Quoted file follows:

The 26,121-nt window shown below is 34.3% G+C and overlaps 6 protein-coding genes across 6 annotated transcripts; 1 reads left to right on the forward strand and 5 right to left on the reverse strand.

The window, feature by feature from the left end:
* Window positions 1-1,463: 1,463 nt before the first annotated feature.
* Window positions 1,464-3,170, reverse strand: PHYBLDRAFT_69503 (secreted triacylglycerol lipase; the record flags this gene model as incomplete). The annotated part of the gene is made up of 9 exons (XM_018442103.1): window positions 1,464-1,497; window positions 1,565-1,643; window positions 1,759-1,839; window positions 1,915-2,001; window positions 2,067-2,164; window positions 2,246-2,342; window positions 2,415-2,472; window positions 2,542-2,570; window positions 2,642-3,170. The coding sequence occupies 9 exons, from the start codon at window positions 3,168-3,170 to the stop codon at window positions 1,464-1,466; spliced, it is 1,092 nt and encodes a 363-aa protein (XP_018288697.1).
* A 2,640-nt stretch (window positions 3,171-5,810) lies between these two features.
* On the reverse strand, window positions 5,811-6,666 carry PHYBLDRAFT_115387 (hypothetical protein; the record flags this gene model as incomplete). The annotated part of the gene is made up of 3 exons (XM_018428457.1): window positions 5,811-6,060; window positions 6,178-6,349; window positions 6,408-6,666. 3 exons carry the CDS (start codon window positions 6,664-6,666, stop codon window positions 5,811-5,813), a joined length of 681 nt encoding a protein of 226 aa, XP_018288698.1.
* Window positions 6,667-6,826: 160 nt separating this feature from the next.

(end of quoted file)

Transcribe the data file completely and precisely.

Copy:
The 26,121-nt window shown below is 34.3% G+C and overlaps 6 protein-coding genes across 6 annotated transcripts; 1 reads left to right on the forward strand and 5 right to left on the reverse strand.

The window, feature by feature from the left end:
* Window positions 1-1,463: 1,463 nt before the first annotated feature.
* Window positions 1,464-3,170, reverse strand: PHYBLDRAFT_69503 (secreted triacylglycerol lipase; the record flags this gene model as incomplete). The annotated part of the gene is made up of 9 exons (XM_018442103.1): window positions 1,464-1,497; window positions 1,565-1,643; window positions 1,759-1,839; window positions 1,915-2,001; window positions 2,067-2,164; window positions 2,246-2,342; window positions 2,415-2,472; window positions 2,542-2,570; window positions 2,642-3,170. The coding sequence occupies 9 exons, from the start codon at window positions 3,168-3,170 to the stop codon at window positions 1,464-1,466; spliced, it is 1,092 nt and encodes a 363-aa protein (XP_018288697.1).
* A 2,640-nt stretch (window positions 3,171-5,810) lies between these two features.
* On the reverse strand, window positions 5,811-6,666 carry PHYBLDRAFT_115387 (hypothetical protein; the record flags this gene model as incomplete). The annotated part of the gene is made up of 3 exons (XM_018428457.1): window positions 5,811-6,060; window positions 6,178-6,349; window positions 6,408-6,666. 3 exons carry the CDS (start codon window positions 6,664-6,666, stop codon window positions 5,811-5,813), a joined length of 681 nt encoding a protein of 226 aa, XP_018288698.1.
* Window positions 6,667-6,826: 160 nt separating this feature from the next.